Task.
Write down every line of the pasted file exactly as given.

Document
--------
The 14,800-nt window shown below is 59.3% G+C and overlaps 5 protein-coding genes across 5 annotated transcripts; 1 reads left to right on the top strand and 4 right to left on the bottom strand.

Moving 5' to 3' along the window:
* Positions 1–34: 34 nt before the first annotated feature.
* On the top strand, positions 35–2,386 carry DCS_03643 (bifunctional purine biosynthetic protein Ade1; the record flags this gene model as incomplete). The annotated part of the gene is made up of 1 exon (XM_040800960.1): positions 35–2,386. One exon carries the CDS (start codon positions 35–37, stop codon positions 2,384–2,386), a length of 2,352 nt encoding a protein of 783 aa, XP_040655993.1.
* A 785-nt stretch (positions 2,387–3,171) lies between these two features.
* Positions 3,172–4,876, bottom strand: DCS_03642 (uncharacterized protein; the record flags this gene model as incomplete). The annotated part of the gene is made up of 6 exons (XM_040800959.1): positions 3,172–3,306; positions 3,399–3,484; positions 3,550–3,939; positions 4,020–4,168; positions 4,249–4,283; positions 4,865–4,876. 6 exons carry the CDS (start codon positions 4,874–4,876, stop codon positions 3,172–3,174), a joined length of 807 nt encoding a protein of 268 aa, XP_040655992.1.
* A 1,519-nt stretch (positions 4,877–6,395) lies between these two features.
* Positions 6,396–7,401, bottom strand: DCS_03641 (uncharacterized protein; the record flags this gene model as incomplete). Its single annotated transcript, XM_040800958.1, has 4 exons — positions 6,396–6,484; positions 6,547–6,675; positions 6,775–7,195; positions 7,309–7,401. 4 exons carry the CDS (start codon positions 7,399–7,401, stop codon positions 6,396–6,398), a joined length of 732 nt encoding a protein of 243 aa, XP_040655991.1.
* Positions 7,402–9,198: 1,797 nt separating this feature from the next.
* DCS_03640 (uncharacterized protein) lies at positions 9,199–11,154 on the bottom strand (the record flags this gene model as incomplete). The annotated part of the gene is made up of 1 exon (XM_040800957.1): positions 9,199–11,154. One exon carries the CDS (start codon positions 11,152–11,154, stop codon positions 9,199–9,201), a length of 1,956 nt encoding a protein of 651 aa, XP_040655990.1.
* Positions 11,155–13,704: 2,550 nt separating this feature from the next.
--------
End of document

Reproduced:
The 14,800-nt window shown below is 59.3% G+C and overlaps 5 protein-coding genes across 5 annotated transcripts; 1 reads left to right on the top strand and 4 right to left on the bottom strand.

Moving 5' to 3' along the window:
* Positions 1–34: 34 nt before the first annotated feature.
* On the top strand, positions 35–2,386 carry DCS_03643 (bifunctional purine biosynthetic protein Ade1; the record flags this gene model as incomplete). The annotated part of the gene is made up of 1 exon (XM_040800960.1): positions 35–2,386. One exon carries the CDS (start codon positions 35–37, stop codon positions 2,384–2,386), a length of 2,352 nt encoding a protein of 783 aa, XP_040655993.1.
* A 785-nt stretch (positions 2,387–3,171) lies between these two features.
* Positions 3,172–4,876, bottom strand: DCS_03642 (uncharacterized protein; the record flags this gene model as incomplete). The annotated part of the gene is made up of 6 exons (XM_040800959.1): positions 3,172–3,306; positions 3,399–3,484; positions 3,550–3,939; positions 4,020–4,168; positions 4,249–4,283; positions 4,865–4,876. 6 exons carry the CDS (start codon positions 4,874–4,876, stop codon positions 3,172–3,174), a joined length of 807 nt encoding a protein of 268 aa, XP_040655992.1.
* A 1,519-nt stretch (positions 4,877–6,395) lies between these two features.
* Positions 6,396–7,401, bottom strand: DCS_03641 (uncharacterized protein; the record flags this gene model as incomplete). Its single annotated transcript, XM_040800958.1, has 4 exons — positions 6,396–6,484; positions 6,547–6,675; positions 6,775–7,195; positions 7,309–7,401. 4 exons carry the CDS (start codon positions 7,399–7,401, stop codon positions 6,396–6,398), a joined length of 732 nt encoding a protein of 243 aa, XP_040655991.1.
* Positions 7,402–9,198: 1,797 nt separating this feature from the next.
* DCS_03640 (uncharacterized protein) lies at positions 9,199–11,154 on the bottom strand (the record flags this gene model as incomplete). The annotated part of the gene is made up of 1 exon (XM_040800957.1): positions 9,199–11,154. One exon carries the CDS (start codon positions 11,152–11,154, stop codon positions 9,199–9,201), a length of 1,956 nt encoding a protein of 651 aa, XP_040655990.1.
* Positions 11,155–13,704: 2,550 nt separating this feature from the next.